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Moby-Duck: The True Story of 28,800 Bath Toys Lost at Sea and of the Beachcombers, Oceanographers, Environmentalists, and Fools, Including the Author, Who Went in Search of Them
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Moby-Duck: The True Story of 28,800 Bath Toys Lost at Sea and of the Beachcombers, Oceanographers, Environmentalists, and Fools, Including the Author, Who Went in Search of Them

3.25 of 5 stars 3.25  ·  rating details  ·  2,013 ratings  ·  467 reviews
A compulsively readable narrative of whimsy and curiosity- "adventurous, inquisitive, and brightly illuminating" (Janet Maslin, "The New York Times").

When the writer Donovan Hohn heard of the mysterious loss of thousands of bath toys at sea, he figured he would interview a few oceanographers, talk to a few beachcombers, and read up on Arctic science and geography. But ques
ebook, 416 pages
Published March 1st 2011 by Penguin Books
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(showing 1-30 of 3,000)
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Will Byrnes
Plastic Duckie, You’re the one. Well, one of 28,800 anyway.

Donovan Hohn begins his tale with an accident at sea. A container ship, in the face of fifty-foot waves, rolls sufficiently to dump more than a few containers, those box-car sized giant legos that we use to transport stuff from here to there. One such dumpee held a large quantity of plastic bath toys. Included were beavers, frogs, turtles and the most-familiar, ducks. Not rubber, mind you, but plastic. His aim is to find as many places a
Jeanette  "Astute Crabbist"
I never could get all the way through Moby Dick. Maybe I'll have better luck with Moby Duck.
A pretty disappointing book all around. Hohn had the opportunity to tell a great story about the bath toys that were lost at sea in a shipping accident, comment on the environmental threats facing our oceanic ecosystems, and tell a personal story.

Instead he threw together a horribly disjointed rant with a few funny comments here and there. Half the time he's just describing and telling the reader how he feels. The rest of the time he briefly comments on a certain topic before randomly changing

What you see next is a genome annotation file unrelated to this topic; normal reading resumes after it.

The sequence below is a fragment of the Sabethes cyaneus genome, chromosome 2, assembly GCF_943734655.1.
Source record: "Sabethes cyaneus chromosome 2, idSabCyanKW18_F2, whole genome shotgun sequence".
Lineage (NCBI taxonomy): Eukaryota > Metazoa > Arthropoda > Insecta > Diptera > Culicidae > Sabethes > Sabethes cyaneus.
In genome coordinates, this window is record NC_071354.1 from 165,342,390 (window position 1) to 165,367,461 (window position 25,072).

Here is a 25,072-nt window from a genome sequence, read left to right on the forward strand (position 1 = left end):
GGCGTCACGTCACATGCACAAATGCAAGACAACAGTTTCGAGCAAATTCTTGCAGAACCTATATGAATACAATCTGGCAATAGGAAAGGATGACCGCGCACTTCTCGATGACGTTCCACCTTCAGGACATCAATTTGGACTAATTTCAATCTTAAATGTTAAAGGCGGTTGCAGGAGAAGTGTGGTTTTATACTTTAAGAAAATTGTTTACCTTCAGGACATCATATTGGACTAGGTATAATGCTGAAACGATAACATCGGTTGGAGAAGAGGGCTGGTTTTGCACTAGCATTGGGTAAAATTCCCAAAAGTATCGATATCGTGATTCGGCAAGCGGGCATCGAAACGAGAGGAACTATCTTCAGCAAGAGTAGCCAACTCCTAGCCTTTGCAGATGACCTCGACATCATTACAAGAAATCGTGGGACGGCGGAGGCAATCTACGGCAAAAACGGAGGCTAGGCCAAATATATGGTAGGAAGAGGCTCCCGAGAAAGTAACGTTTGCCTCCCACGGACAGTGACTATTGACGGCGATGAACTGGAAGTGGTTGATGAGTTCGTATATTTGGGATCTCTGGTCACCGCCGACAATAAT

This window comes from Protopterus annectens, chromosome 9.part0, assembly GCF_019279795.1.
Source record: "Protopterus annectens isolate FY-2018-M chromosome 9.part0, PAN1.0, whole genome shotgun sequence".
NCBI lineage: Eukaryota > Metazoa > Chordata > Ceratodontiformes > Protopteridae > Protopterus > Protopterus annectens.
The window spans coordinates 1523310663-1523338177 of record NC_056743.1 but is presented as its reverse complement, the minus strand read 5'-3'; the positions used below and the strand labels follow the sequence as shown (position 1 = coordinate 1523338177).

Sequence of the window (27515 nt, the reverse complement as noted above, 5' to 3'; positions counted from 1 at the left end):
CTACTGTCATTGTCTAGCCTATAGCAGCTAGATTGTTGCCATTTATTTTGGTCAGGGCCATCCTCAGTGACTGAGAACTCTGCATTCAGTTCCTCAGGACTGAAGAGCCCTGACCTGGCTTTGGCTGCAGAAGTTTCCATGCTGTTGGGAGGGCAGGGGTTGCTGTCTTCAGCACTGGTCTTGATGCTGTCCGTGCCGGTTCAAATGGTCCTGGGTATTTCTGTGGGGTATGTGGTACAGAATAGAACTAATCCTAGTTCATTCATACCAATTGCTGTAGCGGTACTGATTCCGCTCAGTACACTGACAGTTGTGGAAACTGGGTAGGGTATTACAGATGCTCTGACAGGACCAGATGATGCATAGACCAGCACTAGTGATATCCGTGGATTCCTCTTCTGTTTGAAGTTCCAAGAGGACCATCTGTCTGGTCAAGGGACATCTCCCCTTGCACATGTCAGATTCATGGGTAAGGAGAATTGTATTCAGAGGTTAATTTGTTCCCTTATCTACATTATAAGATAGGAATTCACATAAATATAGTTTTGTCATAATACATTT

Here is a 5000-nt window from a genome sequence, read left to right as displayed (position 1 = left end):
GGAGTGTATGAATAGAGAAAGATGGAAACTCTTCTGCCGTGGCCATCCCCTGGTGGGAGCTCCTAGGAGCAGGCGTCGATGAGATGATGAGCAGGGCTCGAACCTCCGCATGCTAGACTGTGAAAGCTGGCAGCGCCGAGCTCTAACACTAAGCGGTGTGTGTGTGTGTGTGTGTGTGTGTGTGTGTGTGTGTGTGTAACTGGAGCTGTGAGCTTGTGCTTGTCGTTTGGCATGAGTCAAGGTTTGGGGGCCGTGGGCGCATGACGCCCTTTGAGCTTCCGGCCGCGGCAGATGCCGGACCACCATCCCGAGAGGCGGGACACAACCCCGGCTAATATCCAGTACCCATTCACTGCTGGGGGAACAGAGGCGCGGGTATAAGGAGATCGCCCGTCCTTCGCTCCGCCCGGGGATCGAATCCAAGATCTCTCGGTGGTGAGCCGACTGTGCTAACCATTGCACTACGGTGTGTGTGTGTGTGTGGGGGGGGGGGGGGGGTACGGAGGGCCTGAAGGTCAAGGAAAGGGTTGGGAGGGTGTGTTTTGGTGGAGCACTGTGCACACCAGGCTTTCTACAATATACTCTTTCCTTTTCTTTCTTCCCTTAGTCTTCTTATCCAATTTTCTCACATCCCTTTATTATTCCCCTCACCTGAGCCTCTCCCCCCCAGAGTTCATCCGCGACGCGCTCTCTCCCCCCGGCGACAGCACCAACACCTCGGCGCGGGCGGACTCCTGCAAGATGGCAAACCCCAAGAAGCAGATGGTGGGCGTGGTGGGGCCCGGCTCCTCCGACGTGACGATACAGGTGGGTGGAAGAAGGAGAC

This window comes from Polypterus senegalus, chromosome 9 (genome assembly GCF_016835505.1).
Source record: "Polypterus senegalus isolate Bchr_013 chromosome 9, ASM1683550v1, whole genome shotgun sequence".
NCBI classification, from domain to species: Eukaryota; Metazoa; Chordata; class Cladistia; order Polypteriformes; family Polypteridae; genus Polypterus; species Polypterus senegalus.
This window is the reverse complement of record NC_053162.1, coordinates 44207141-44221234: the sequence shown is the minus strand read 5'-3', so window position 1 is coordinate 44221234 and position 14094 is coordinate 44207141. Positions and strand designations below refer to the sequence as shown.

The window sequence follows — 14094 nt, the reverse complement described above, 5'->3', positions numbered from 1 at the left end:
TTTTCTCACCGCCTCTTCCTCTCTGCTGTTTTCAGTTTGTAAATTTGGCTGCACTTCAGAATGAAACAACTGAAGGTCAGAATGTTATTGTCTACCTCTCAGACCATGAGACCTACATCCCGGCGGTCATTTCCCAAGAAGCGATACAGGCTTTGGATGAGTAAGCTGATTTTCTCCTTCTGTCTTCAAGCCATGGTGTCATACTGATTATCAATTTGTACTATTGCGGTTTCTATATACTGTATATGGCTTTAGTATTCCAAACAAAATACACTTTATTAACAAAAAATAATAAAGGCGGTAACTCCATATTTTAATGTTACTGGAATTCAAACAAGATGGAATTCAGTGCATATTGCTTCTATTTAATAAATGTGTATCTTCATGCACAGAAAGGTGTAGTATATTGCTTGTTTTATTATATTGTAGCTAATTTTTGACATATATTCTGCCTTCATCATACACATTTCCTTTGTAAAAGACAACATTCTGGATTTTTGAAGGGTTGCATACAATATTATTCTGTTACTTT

I could be flip, and just say that this book told me more about ducks than I really wanted to know. But to be fair, there's a lot of fairly dense scientific information about plastics pollution, global warming, and ocean currents. Hohn interviewed real scientists, and a few whose science is more questionable. The information is interspersed by Hohn's thoughts on such things as the artistic representation of children, his parents' divorce, the popularity of duck breeds, his myopia, Melville, his ...more
Reading Moby Duck is an adventure worth taking, but not without its hazards. Like the journey of the lost bath toys, this book took me through channels more complex than I anticipated. I want to fault Hohn for taking sidetrips onto uncharted shores, and I want to accuse him of leaving the reader in the doldrums of the open sea. However, I can't criticize him for taking such a broad scope at times and for exploring minutea at others. Much of the charm of this book occurs when he describes a perso ...more
Bill Sleeman

Moby-Duck: The True Story of 28,800 Bath Toys Lost at Sea and of the Beachcombers, Oceanographers, Environmentalists, and Fools, Including the Author, Who Went in Search of Them by Donovan Hohn proved to be a disappointing book. I had high hopes for the book as it received quite a few positive reviews both on Goodreads and in the book press in general. Unfortunately I could not get past the self-revelatory clap – trap that the author seemed hell bent on sharing whether it was relevant or not. I

Rebecca Foster
This is just the kind of random, wide-ranging book I love: part memoir, part travelogue, part philosophical musing on human culture and our impact on the environment, Moby-Duck is an uncategorizable gem. In 1992 a pallet of ‘Friendly Floatees’ bath toys fell off a container ship in a storm in the north Pacific. Over the past two decades those thousands of plastic animals have made their way around the world, informing oceanographic theory and delighting children – but it’s a more complicated sto ...more